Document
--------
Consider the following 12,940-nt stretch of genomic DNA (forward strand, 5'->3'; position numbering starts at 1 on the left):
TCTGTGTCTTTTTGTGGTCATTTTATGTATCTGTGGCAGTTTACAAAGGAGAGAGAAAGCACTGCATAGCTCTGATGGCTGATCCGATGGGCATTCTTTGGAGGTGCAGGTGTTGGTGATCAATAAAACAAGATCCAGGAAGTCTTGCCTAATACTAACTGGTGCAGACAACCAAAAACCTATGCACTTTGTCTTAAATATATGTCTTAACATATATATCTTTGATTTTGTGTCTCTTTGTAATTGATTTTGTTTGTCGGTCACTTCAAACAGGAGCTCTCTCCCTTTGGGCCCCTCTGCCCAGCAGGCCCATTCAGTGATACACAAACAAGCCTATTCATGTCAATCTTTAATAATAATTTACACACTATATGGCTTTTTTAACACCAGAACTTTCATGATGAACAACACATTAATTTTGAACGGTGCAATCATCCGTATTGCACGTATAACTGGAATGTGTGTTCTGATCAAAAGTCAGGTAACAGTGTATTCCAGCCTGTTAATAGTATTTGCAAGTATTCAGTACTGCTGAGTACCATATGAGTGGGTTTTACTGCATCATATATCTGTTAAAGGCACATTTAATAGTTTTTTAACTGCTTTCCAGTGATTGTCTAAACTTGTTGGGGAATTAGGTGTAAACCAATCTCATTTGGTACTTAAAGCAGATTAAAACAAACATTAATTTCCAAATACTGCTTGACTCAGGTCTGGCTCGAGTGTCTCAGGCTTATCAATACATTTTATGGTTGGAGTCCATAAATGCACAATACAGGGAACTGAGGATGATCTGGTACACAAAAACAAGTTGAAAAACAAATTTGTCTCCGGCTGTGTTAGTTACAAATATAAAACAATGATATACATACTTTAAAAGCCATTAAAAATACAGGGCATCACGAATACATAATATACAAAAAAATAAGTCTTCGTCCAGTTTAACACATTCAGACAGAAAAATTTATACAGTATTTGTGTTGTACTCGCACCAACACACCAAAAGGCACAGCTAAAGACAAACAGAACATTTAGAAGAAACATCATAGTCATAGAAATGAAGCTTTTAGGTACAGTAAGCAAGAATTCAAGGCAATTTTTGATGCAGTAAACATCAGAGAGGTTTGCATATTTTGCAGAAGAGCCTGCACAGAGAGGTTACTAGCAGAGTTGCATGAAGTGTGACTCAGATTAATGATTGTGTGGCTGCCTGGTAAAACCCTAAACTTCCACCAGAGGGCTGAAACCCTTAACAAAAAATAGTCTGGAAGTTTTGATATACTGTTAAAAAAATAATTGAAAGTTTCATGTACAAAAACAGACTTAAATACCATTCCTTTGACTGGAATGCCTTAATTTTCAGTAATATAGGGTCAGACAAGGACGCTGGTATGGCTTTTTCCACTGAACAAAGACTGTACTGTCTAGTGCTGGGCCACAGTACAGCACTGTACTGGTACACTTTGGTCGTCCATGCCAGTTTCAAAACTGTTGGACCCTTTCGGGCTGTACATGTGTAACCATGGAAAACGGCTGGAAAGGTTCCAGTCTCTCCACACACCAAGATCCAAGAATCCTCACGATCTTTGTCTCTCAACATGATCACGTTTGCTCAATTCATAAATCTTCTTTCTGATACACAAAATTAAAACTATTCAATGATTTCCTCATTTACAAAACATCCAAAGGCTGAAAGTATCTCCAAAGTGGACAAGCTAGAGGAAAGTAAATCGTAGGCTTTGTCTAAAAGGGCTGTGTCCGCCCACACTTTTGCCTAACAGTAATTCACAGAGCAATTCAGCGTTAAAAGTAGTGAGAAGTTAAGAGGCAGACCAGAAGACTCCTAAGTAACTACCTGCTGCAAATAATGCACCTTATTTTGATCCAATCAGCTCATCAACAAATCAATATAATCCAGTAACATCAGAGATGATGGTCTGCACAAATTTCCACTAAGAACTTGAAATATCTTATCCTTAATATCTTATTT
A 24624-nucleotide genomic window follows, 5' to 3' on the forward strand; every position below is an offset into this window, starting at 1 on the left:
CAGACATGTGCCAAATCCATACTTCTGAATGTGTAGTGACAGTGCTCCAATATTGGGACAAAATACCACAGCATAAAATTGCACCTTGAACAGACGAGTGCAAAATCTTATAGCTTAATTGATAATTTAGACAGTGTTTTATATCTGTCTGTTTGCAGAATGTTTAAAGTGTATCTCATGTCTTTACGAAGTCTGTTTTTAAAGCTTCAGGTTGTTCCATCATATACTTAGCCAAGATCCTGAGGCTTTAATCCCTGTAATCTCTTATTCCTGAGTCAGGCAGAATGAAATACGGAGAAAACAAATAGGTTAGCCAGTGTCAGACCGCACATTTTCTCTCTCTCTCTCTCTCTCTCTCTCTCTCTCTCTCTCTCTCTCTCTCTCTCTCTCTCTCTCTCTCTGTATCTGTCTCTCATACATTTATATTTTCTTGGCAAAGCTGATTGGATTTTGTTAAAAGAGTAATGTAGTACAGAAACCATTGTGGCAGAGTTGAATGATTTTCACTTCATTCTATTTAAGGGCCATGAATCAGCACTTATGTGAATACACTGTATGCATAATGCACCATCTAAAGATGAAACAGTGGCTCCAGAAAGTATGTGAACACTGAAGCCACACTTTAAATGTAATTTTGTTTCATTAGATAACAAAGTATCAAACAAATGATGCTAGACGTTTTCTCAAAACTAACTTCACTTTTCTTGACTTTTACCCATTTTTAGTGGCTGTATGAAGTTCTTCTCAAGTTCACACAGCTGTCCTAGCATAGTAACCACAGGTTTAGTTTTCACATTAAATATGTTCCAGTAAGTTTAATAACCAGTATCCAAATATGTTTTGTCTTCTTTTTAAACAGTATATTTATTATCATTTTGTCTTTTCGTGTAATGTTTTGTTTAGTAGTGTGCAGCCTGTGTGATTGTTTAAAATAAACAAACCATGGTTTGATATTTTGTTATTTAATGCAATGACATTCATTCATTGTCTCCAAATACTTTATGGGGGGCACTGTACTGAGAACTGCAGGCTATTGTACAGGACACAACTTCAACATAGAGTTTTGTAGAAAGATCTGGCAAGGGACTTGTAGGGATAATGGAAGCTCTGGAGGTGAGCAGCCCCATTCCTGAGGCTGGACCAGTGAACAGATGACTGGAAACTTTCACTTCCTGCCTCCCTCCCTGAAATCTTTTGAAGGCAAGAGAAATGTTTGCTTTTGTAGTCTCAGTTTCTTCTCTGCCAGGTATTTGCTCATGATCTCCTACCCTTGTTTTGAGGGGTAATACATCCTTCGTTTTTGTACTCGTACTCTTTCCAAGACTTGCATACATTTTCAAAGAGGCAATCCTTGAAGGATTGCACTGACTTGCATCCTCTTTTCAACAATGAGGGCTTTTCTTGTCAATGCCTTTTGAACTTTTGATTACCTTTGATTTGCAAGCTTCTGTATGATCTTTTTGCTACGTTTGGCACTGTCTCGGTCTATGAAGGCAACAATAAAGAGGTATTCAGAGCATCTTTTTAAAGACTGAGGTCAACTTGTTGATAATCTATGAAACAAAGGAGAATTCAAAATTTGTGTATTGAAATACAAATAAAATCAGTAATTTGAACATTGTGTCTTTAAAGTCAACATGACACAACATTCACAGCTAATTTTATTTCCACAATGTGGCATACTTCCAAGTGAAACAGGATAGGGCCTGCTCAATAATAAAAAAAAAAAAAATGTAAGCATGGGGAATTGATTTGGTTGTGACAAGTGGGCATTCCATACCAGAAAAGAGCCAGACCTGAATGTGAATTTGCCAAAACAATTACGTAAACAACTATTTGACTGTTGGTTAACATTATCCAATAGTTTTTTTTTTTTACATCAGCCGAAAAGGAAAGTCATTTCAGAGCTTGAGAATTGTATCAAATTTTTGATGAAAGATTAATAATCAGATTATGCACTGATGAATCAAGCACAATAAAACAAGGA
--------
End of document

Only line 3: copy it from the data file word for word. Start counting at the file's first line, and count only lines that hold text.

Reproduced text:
A 24624-nucleotide genomic window follows, 5' to 3' on the forward strand; every position below is an offset into this window, starting at 1 on the left: